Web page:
In outline, at least, I think that’s how the argument would go.

            -Tim

          • Hyhybt

            OK… but that doesn’t get to what I was asking about in the least. I apologize for not being clear. I mean that fitting gay couples into marriage, at least civilly, allows marriage to remain a standard which it is reasonable to expect all in relationships to aim for. Whereas creating a separate entity for gay couples, or else not recognizing them at all, makes those gay couples by necessity an example of how marriage isn’t necessary after all. If it’s good enough for Bill and Ted (who seem to be doing all right; and it must be OK that they’re not married, since they’re not allowed to be) then, so it would appear to those approaching the age for such things, it must be OK for *us* to just live together too. A message sent much more strongly than anything they will hear in church.

  • Carol Morrisey

    Marriage is the legal union of a man and a woman, for the purpose of protecting their children and the mother caring for them. When you have 2 of the same gender, it is not a complementary pair. Men and women are not interchangeable. If children end up being raised by such a pair, they are being shortchanged, because children need both a mother and a father. Gay couples are free to live together and to apply legal contracts such as joint ownership, durable power of attorney, etc. as they please. But to call their unions legal marriage leads to infringement of the rights of others who will now be coerced into going against their principles. Case in point: the adoption agency in (I think) Massachusetts which closed rather than be forced into placing children with gay couples. There is no reason this agency could not continue to function as before. Gays could open their own agency. There is also the case here in Michigan of a graduate counseling student expelled from her program because she referred a gay client to another counselor. It was against her principles to assist him with that relationship,though she would have helped with another type of problem. People who believe gay relationships are wrong should not be discriminated against. And there is no need for gays to have the name of marriage, which is meant only for complementary pairs.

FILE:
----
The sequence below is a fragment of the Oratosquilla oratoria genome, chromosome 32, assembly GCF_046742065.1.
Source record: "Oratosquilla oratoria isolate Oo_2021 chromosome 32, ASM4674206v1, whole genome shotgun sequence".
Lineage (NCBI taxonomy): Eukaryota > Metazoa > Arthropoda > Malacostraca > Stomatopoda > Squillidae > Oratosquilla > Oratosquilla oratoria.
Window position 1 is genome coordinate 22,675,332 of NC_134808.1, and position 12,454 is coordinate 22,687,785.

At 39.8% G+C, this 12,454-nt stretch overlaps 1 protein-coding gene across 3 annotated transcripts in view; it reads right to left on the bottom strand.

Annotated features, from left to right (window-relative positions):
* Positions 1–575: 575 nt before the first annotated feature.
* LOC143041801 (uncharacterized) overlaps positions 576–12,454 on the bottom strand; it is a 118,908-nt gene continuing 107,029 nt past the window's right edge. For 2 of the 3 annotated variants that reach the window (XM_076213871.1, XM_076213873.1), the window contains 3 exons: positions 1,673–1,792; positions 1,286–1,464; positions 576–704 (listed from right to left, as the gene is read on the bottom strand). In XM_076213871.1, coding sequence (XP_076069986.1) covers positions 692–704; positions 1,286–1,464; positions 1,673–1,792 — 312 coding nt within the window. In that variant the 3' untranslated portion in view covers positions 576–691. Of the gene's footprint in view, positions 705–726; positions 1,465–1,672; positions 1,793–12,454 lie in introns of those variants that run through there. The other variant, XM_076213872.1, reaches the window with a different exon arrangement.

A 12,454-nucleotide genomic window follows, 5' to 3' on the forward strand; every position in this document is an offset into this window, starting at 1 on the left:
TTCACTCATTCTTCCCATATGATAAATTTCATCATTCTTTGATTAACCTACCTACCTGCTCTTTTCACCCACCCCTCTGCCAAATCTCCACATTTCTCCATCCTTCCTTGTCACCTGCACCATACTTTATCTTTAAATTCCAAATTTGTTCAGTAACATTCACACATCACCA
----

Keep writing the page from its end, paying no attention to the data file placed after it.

• carolyn

    I am curious where you got the information for the statement “a credible argument has been made that gay people are “born that way.” I have read of nothing that I consider credible in reference to gays “being born that way”. As the mother of a gay son I would like nothing more than to think that his upbringing had nothing to do with his life choices. References please. (Btw I am very sad with my sons’ sexual choice.)

    • Hyhybt

      Why do you take the default position you do, that it must be upbringing or choice until proven otherwise? Why does the testimony of countless gay people count for nothing?

    • Kubrick’s Rube

      Carolyn,

      I’m sorry you’re having trouble with and feeling guilt over your son’s orientation. If you’d like a good starting point on this issue, I’d suggest Tim’s series on Christianity and Homosexuality from earlier this year, especially:

      http://www.patheos.com/blogs/philosophicalfragments/2011/06/23/is-homosexuality-a-choice-is-not-the-right-question/

      and

      http://www.patheos.com/blogs/philosophicalfragments/2011/06/28/is-homosexuality-voluntary/

    • Basil